2/05/2009

c.1800s "Made in Germany" Violin


Ah! Here's something you don't see too often around here: a fiddle case! This one looks 1800s from the outside and is made of (probably) steam-bent wood. I rarely work on bowed instruments as I don't like to keep parts for a zillion different types of instruments on hand (I already have a hard enough time keeping everything I need for guitars, banjos, ukes, and mandolins on hand!) -- but this one is a nice change of pace.


Inside: the typical rat's nest a fiddle player loves to see when scooped up at an auction. The label says "Antonius Stradivarius Cremonensis - Faciebat Anno 17 - made in Germany." Humm. Judging by the print of the label, the case, and the gut strings all over the place (including some unopened ones c.1920s) I'm guessing this is a mid-to-late 1800s violin, yes, made in Germany, and probably imported by some retailer Stateside. This was very common in those days.


First things first: big ol' crack, and back, top, and fingerboard separations, all of which need to be cleaned, filled, and reglued. Second things (also first!) -- everything needed to get this playing, excluding two pegs, is here and ready.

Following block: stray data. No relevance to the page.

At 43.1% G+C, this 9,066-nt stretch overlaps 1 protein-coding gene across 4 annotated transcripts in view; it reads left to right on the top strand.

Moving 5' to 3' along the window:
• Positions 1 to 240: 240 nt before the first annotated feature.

Here I've reglued everything that needed it and have set it up to see how it plays.


That's the original maple bridge, tailpiece... and... could it be? Yessir, original gut strings! These are far, far, far easier to tune than steel (you don't need fine tuners), sound sweeter, prettier, and after a little bit of play while seeing what else needed doing, I think they sound downright awesome.


Peghead. Forgot that the nut needed gluing, too. Two replacement pegs: it really needs nicer ones, but these ex-uke pegs work in a pinch.


Tailpiece area -- glued crack. I've also installed a new bit of tail gut, which I saved from a uke. A couple wind-arounds and it's just as strong as a single thick piece of tail gut.

At any rate -- this fiddle's got a ways to go: I still have to minimize the repairs, restore the finish, and in general spruce this old girl up before it returns to its owner's hands. More photos will come when it's done.

1 comment:

Anonymous said...

wow...looks just like the one I was just given. Same type of wooden case..even the same crack in the fingerboard. Unfortunately mine isn't labeled so we are guessing at the age. We know that the bow with it is from ~ 1920 but the violin is anyone's guess. I will check back as I am eager to see how you progress.